A hawker's assistant and a Chinese national who entered into a sham marriage, for which the former was paid $3,000, were each jailed for six months after being convicted in the district court.
Cheng Yew Kwang, 48 and now unemployed, and Chen Yanjie, 40, an accounts analyst, were also given an additional six weeks each over several charges in relation to the Immigration Act. Both are appealing the conviction and sentence.
District Judge Salina Ishak, in judgment grounds released last week, wrote: " In my view, sham marriages are difficult to detect as it would not be feasible for the authority to go behind every marriage certificate to ascertain whether a couple is in a true marital relationship."
She added that the same applied to Visit Pass applications, given the high volume of foreigners who enter Singapore for various purposes.
The judge said it was "fortuitous" that Immigration and Checkpoints Authority (ICA) officers detected the sham marriage through vigilance, pointing out the extreme difficulty "when the parties take steps to conceal the offence as well as portray a picture of genuine marital bliss".
A dozen such sham marriage cases had been dealt with by the State Courts in the 11 months till June, involving Vietnamese, Chinese and Indian spouses, she noted.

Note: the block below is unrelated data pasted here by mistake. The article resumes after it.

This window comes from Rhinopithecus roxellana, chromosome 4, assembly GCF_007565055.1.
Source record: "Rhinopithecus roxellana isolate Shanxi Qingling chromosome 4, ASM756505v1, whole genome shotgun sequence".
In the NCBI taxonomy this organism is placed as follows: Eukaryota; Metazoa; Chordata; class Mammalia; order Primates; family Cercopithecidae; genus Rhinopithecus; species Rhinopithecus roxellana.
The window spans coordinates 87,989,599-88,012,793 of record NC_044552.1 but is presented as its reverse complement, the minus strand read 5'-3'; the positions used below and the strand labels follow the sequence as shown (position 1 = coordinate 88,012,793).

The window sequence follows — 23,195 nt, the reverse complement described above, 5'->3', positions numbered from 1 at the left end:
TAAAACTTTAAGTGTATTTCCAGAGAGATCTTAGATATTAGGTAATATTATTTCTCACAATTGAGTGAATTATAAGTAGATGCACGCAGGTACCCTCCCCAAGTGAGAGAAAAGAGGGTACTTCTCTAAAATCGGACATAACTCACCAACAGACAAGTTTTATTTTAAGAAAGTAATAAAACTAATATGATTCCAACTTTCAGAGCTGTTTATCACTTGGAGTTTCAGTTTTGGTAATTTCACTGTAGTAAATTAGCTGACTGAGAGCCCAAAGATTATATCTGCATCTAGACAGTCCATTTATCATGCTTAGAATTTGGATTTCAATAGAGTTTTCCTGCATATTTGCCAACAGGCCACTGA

Cheng had admitted in a statement that he was paid $3,000 by one " Ah Bak " to enter into the marriage of convenience with Chen solemnised in December 2012 in a Joo Chiat Road restaurant. No family member was there. As her spouse, Cheng served as her sponsor when she applied and was allowed to enter Singapore on a Visit Pass thrice in 2013.
She wrote Cheng's Ang Mo Kio address as her residence on the application. When probed, Cheng admitted that she did not live there. He was told by " Ah Bak" to put her clothes in his bedroom and to give her a set of house keys. Cheng was also advised to take her to his flat and familiarise her with the area.
The judge found that the case involved deception of the Registry of Marriages and ICA by the couple. The couple had used the fake marriage to allow her to remain in Singapore. Chen had also supplied a false address to enter Singapore.
The judge rejected Chen's claims that she had known the groom since 2012, expressing disbelief at photos produced as proof of an alleged wedding dinner. Noting a Singapore flag in the background, she said it was unlikely that coffee shops would display the flag in January.
This article was first published on October 04, 2015.
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